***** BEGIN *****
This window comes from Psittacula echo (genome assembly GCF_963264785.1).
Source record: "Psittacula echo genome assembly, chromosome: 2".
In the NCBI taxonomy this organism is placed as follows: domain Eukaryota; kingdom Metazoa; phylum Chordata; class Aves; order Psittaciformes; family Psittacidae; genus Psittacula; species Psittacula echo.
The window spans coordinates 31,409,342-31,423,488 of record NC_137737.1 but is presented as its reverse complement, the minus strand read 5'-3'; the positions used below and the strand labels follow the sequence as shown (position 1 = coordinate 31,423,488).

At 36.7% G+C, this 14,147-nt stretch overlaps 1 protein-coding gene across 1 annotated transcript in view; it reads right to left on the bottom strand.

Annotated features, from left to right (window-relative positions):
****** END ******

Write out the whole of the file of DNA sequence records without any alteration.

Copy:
This window comes from Psittacula echo (genome assembly GCF_963264785.1).
Source record: "Psittacula echo genome assembly, chromosome: 2".
In the NCBI taxonomy this organism is placed as follows: domain Eukaryota; kingdom Metazoa; phylum Chordata; class Aves; order Psittaciformes; family Psittacidae; genus Psittacula; species Psittacula echo.
The window spans coordinates 31,409,342-31,423,488 of record NC_137737.1 but is presented as its reverse complement, the minus strand read 5'-3'; the positions used below and the strand labels follow the sequence as shown (position 1 = coordinate 31,423,488).

At 36.7% G+C, this 14,147-nt stretch overlaps 1 protein-coding gene across 1 annotated transcript in view; it reads right to left on the bottom strand.

Annotated features, from left to right (window-relative positions):